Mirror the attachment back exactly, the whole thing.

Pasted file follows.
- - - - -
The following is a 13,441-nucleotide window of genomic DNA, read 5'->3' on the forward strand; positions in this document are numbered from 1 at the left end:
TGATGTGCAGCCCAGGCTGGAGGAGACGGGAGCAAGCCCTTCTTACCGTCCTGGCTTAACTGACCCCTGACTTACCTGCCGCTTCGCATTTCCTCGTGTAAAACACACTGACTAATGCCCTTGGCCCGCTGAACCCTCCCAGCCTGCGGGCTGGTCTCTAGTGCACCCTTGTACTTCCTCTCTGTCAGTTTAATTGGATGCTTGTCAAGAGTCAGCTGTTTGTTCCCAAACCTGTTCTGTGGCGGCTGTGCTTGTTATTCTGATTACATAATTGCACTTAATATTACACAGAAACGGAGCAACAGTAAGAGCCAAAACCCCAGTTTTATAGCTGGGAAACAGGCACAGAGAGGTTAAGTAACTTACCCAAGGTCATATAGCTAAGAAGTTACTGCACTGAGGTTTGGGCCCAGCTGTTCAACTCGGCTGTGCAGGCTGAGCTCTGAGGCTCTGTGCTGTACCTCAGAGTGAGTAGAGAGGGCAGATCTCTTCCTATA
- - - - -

The following is a 13,441-nucleotide window of genomic DNA, read 5'->3' on the forward strand; positions in this document are numbered from 1 at the left end:
TGATGTGCAGCCCAGGCTGGAGGAGACGGGAGCAAGCCCTTCTTACCGTCCTGGCTTAACTGACCCCTGACTTACCTGCCGCTTCGCATTTCCTCGTGTAAAACACACTGACTAATGCCCTTGGCCCGCTGAACCCTCCCAGCCTGCGGGCTGGTCTCTAGTGCACCCTTGTACTTCCTCTCTGTCAGTTTAATTGGATGCTTGTCAAGAGTCAGCTGTTTGTTCCCAAACCTGTTCTGTGGCGGCTGTGCTTGTTATTCTGATTACATAATTGCACTTAATATTACACAGAAACGGAGCAACAGTAAGAGCCAAAACCCCAGTTTTATAGCTGGGAAACAGGCACAGAGAGGTTAAGTAACTTACCCAAGGTCATATAGCTAAGAAGTTACTGCACTGAGGTTTGGGCCCAGCTGTTCAACTCGGCTGTGCAGGCTGAGCTCTGAGGCTCTGTGCTGTACCTCAGAGTGAGTAGAGAGGGCAGATCTCTTCCTATA